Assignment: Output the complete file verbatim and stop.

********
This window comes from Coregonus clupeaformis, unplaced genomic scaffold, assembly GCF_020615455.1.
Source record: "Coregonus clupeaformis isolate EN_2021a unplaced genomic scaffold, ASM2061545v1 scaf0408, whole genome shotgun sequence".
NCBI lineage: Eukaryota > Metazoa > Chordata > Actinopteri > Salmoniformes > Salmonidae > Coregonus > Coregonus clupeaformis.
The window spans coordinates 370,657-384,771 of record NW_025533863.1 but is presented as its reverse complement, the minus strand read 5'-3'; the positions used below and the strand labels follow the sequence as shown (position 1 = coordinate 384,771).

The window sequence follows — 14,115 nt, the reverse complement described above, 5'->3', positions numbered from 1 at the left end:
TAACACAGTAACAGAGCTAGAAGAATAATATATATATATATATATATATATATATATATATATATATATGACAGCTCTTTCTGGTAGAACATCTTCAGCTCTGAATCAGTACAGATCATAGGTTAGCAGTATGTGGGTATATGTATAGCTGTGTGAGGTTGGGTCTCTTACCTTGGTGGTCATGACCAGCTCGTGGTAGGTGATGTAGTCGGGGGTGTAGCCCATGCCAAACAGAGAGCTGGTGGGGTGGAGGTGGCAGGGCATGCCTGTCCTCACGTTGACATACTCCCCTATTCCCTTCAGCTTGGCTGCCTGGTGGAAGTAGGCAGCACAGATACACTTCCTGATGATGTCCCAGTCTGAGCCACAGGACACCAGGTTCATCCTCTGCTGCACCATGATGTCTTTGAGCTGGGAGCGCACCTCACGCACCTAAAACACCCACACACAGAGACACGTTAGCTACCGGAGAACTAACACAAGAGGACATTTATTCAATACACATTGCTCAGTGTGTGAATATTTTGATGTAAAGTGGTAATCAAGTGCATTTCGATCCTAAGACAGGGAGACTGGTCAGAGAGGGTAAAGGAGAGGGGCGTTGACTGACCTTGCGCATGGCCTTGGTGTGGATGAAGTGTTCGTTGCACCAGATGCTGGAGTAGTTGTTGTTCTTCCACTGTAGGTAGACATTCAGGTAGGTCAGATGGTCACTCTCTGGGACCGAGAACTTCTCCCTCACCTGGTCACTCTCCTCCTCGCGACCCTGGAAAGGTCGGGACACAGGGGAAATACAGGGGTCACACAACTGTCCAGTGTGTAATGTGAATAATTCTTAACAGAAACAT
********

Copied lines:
This window comes from Coregonus clupeaformis, unplaced genomic scaffold, assembly GCF_020615455.1.
Source record: "Coregonus clupeaformis isolate EN_2021a unplaced genomic scaffold, ASM2061545v1 scaf0408, whole genome shotgun sequence".
NCBI lineage: Eukaryota > Metazoa > Chordata > Actinopteri > Salmoniformes > Salmonidae > Coregonus > Coregonus clupeaformis.
The window spans coordinates 370,657-384,771 of record NW_025533863.1 but is presented as its reverse complement, the minus strand read 5'-3'; the positions used below and the strand labels follow the sequence as shown (position 1 = coordinate 384,771).

The window sequence follows — 14,115 nt, the reverse complement described above, 5'->3', positions numbered from 1 at the left end:
TAACACAGTAACAGAGCTAGAAGAATAATATATATATATATATATATATATATATATATATATATATATGACAGCTCTTTCTGGTAGAACATCTTCAGCTCTGAATCAGTACAGATCATAGGTTAGCAGTATGTGGGTATATGTATAGCTGTGTGAGGTTGGGTCTCTTACCTTGGTGGTCATGACCAGCTCGTGGTAGGTGATGTAGTCGGGGGTGTAGCCCATGCCAAACAGAGAGCTGGTGGGGTGGAGGTGGCAGGGCATGCCTGTCCTCACGTTGACATACTCCCCTATTCCCTTCAGCTTGGCTGCCTGGTGGAAGTAGGCAGCACAGATACACTTCCTGATGATGTCCCAGTCTGAGCCACAGGACACCAGGTTCATCCTCTGCTGCACCATGATGTCTTTGAGCTGGGAGCGCACCTCACGCACCTAAAACACCCACACACAGAGACACGTTAGCTACCGGAGAACTAACACAAGAGGACATTTATTCAATACACATTGCTCAGTGTGTGAATATTTTGATGTAAAGTGGTAATCAAGTGCATTTCGATCCTAAGACAGGGAGACTGGTCAGAGAGGGTAAAGGAGAGGGGCGTTGACTGACCTTGCGCATGGCCTTGGTGTGGATGAAGTGTTCGTTGCACCAGATGCTGGAGTAGTTGTTGTTCTTCCACTGTAGGTAGACATTCAGGTAGGTCAGATGGTCACTCTCTGGGACCGAGAACTTCTCCCTCACCTGGTCACTCTCCTCCTCGCGACCCTGGAAAGGTCGGGACACAGGGGAAATACAGGGGTCACACAACTGTCCAGTGTGTAATGTGAATAATTCTTAACAGAAACAT